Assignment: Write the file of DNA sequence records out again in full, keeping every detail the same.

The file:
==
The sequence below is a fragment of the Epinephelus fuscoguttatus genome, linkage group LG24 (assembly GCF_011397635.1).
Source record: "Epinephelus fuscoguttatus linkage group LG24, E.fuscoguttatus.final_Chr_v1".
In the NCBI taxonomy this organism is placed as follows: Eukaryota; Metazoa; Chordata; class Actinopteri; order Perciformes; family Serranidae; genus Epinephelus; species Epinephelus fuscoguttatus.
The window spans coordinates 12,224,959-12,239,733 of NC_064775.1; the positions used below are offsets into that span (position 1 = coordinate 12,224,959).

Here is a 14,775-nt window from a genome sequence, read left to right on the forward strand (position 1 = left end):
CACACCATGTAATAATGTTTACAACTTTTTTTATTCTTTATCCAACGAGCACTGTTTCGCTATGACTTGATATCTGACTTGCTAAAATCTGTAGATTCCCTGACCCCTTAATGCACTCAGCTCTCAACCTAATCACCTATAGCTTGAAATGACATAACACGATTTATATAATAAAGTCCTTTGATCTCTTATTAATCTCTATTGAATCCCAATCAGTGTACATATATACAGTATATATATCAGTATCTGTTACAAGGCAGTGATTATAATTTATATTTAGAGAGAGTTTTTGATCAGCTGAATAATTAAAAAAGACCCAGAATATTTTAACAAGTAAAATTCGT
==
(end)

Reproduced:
The sequence below is a fragment of the Epinephelus fuscoguttatus genome, linkage group LG24 (assembly GCF_011397635.1).
Source record: "Epinephelus fuscoguttatus linkage group LG24, E.fuscoguttatus.final_Chr_v1".
In the NCBI taxonomy this organism is placed as follows: Eukaryota; Metazoa; Chordata; class Actinopteri; order Perciformes; family Serranidae; genus Epinephelus; species Epinephelus fuscoguttatus.
The window spans coordinates 12,224,959-12,239,733 of NC_064775.1; the positions used below are offsets into that span (position 1 = coordinate 12,224,959).

Here is a 14,775-nt window from a genome sequence, read left to right on the forward strand (position 1 = left end):
CACACCATGTAATAATGTTTACAACTTTTTTTATTCTTTATCCAACGAGCACTGTTTCGCTATGACTTGATATCTGACTTGCTAAAATCTGTAGATTCCCTGACCCCTTAATGCACTCAGCTCTCAACCTAATCACCTATAGCTTGAAATGACATAACACGATTTATATAATAAAGTCCTTTGATCTCTTATTAATCTCTATTGAATCCCAATCAGTGTACATATATACAGTATATATATCAGTATCTGTTACAAGGCAGTGATTATAATTTATATTTAGAGAGAGTTTTTGATCAGCTGAATAATTAAAAAAGACCCAGAATATTTTAACAAGTAAAATTCGT